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I have never set-up a chroot-jailed environment before and I am afraid I need some help to do it well.

To explain shortly what this is all about: I have a webserver to which users send python scripts to process various files that are stored on the server (the system is for Research purpose). Everyday a cron job starts the execution of the uploaded scripts via a command of this kind:

/usr/bin/python script_file.py

All of this is really insecure and I would like to create a jail in which I would copy the necessary files (uploaded scripts, files to process, python binary and dependencies).

I already looked at various utilities to create jails but none of them seemed up-to-date or were lacking solid documentation (ie. the links proposed in How can I run an untrusted python script)

Could anyone guide me to a viable solution to my problem? like a working example of a script that creates a jail, put some files in it and executes a python script?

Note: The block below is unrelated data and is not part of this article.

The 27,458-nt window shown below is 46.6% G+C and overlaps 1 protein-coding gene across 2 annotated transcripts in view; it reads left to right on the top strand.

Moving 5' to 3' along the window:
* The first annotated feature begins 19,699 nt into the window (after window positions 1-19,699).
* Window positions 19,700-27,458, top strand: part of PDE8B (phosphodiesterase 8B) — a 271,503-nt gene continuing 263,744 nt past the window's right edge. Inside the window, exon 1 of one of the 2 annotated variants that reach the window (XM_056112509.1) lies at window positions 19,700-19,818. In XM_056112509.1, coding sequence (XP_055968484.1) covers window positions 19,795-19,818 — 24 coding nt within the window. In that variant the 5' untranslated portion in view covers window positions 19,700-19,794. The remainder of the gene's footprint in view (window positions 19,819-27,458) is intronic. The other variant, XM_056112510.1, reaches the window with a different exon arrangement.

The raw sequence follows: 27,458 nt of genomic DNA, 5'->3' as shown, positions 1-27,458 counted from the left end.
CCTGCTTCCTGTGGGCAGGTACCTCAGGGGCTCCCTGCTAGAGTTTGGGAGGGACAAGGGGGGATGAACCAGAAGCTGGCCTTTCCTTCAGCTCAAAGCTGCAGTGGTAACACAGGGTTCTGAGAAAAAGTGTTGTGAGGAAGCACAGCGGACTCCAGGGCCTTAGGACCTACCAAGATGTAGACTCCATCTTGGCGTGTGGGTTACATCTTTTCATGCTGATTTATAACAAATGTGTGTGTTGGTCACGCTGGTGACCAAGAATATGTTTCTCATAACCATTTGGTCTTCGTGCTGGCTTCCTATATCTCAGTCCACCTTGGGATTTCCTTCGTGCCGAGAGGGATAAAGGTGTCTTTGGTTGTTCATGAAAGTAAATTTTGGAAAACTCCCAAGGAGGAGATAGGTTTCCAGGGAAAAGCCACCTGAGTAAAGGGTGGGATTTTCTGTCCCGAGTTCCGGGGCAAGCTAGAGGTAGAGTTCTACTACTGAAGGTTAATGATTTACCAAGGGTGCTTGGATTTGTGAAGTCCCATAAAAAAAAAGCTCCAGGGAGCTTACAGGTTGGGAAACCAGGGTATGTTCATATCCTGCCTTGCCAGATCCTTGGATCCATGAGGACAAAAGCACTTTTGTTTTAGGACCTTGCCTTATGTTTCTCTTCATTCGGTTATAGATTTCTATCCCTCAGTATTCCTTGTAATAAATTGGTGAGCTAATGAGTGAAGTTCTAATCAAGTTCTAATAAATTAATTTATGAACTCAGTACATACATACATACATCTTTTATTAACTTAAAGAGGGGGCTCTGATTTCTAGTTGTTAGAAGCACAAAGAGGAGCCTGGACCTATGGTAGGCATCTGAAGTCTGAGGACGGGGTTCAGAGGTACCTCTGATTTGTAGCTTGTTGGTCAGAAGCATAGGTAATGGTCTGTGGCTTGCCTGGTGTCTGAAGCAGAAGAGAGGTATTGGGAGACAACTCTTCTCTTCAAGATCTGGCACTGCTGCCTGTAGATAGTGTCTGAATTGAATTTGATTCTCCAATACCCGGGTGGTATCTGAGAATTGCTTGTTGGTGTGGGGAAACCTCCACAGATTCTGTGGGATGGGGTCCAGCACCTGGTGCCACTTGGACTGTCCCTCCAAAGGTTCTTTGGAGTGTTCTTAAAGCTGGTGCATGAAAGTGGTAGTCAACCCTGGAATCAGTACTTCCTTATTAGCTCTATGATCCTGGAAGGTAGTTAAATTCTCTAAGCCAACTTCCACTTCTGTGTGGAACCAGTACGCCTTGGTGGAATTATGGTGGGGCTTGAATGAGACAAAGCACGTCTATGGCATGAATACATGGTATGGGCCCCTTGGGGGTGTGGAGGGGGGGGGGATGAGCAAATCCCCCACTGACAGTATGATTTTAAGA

Thank you very much.

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2 Answers 2

You need debootstrapchroot, check the instructions on setting up your chroot: https://wiki.kubuntu.org/DebootstrapChroot

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You would need quite a lot of libraries in your chroot, and this would not prevent someone from installing a socket server. As you need to allow python scripts to run, that means full access to standard python modules, like socket, etc. I don't really see what you will be able to protect with that chroot?

If a user can create a socket server, he'll be able to connect in that chroot, and access/modify anything.

Even a simple script like os.system('rm -rf /') can't be prevented and would render your jail unusable.

A possible solution would be to use a module like TOMOYO, which can be configured to prevent access based on primitives from the kernel (open, write, etc.).

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